Advances in pulmonary drug delivery via high frequency acoustic nebulization
thesisposted on 28.02.2017, 03:05 by Rajapaksa, Anushi Erandica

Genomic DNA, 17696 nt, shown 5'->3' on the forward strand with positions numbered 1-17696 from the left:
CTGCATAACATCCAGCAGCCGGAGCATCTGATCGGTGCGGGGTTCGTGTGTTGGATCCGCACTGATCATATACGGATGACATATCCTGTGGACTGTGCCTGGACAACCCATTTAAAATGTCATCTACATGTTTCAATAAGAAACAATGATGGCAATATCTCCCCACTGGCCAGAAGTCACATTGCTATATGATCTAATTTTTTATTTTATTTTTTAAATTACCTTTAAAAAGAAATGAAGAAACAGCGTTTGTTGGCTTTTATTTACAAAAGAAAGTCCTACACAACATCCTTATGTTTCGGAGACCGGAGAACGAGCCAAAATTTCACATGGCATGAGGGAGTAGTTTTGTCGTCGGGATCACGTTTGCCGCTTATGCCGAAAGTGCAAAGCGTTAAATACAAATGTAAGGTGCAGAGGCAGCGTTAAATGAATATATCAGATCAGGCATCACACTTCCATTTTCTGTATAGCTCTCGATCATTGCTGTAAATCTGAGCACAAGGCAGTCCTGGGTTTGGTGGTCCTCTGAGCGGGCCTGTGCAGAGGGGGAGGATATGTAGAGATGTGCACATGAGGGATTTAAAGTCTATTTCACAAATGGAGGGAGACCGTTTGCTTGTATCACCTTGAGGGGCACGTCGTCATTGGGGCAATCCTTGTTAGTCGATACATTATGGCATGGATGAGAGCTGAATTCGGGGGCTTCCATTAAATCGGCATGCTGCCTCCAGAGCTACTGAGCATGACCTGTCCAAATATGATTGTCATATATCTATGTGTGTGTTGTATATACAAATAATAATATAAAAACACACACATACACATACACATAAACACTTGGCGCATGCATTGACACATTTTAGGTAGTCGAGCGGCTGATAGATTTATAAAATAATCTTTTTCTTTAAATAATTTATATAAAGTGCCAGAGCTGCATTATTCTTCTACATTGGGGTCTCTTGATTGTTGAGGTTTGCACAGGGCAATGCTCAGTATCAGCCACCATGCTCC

There has been significant interest in the potential of pulmonary-delivered genetic vaccination in treating pulmonary diseases to mitigate vaccine safety issues and to obviate the requirement for needles and skilled, expensive personnel to handle them. Plasmid DNA(pDNA) offers a rapid production route to vaccines without significant side effects nor an extensive cold chain, which is especially important in being prepared for a pandemic caused by a highly infectious agent such as influenza. However, delivering therapeutics such as pDNA to the lung is challenging. Conventional methods including jet and ultrasonic nebulizers for the pulmonary DNA delivery of gene therapeutics are currently ineffective, as they largely fail to maintain the viability of large biomolecules such as pDNA due to the large shear stresses induced during the nebulization process. This thesis proposes a novel platform for the production of monodispersed aerosol-laden pDNA within a defined size range (0.5-5 μm) suitable for efficient pulmonary delivery to the lower respiratory airways for optimal dose efficacy, based on SAW (Surface Acoustic Wave) nebulization. SAWs are 10 nm order amplitude sound waves that originate as a result of the application of an alternating voltage onto an interdigital transducer patterned on a piezoelectric substrate. The megahertz (>10 MHz) order SAW vibration frequencies facilitate fluid and particle manipulation at a much finer scale, allowing extremely efficient transfer of acoustic radiation from the substrate into a drop comprising the drug solution. The acoustic energy is concentrated within a thin region in the drop adjacent to the substrate, which causes the drop interface to rapidly destabilize and breakup to form micron-dimension aerosol droplets containing the therapeutic molecule. The shear gradient generated within such a short period is not sufficient to degrade biomolecules such as pDNA, since the oscillation period of the SAW vibration at these frequencies is far shorter than the typical macromolecular relaxation time-scale in liquids. Extensive experimental studies were carried out to investigate the effect of SAW waves on pDNA. First, during in vitro studies, a solution containing a pDNA vector encoding a potential malaria vaccine candidate, merozoite surface protein 4/5, was nebulized using both 20 and 30 MHz SAW devices and the condensed mist was collected carefully. High levels of gene expression was observed in Western blots from in vitro experiments conducted using immortalized African green monkey kidney cells that were transfected with the post-nebulized pDNA. Next, in vivo studies were carried out using a pDNA encoding a yellow fluorescent protein (YFP) which was collected following 30 MHz SAW nebulization. Successful gene expression was observed in mouse lung epithelial cells, when SAW-nebulized pDNA was delivered to a male Swiss mouse via intratracheal instillation. Subsequently, in vivo immunization trials were carried out using pDNA vector encoding an influenza A virus surface antigen, human hemagglutinin ((H1N1) strain) that was nebulized using a 30 MHz SAW device. Powerful pharmacodynamic responses were detected following the pDNA vaccination in sera of female Sprague-Dawley rats (n=8 per group) delivered via intratracheal instillation and female Merino-cross ewe lambs (n=4) delivered via nebulized mist inhalation. Moreover, these immunization trials demonstrated antibody responses with high functional activity as shown by the successful inhibition of viral agglutination of chicken red blood cells. These observations validate the use of SAW nebulization as a viable delivery platform for aerosol gene therapy. To enable miniaturization, the hand-held nebulizer system required the optimization of the usage of available power systems in the simplest manner. Amplitude modulation (AM) was investigated as a simple yet effective means for optimizing the power requirement for the SAW nebulizer. The effect of AM on shear-sensitive biomolecules was shown to be minimal. By employing AM less than 10 kHz, more efficient atomization was achieved and energy savings of around 40% were obtained. In addition, AM had little effect on the mean aerosol diameter, which is particularly important when therapies are targeted to the deep lung regions. Thus, AM holds great promise for use in SAW nebulizers for non-invasive inhalation therapy. SAW technology offers an in-home and clinical nebulizer which can be used to administer biologically-based medications to the lungs, with a broad ability to control droplet size through formulation to target specific regions of the lung most affected by disease. This research clearly demonstrates the potential of SAW technology as a needle-free, portable pulmonary delivery platform for gene therapy and DNA vaccination.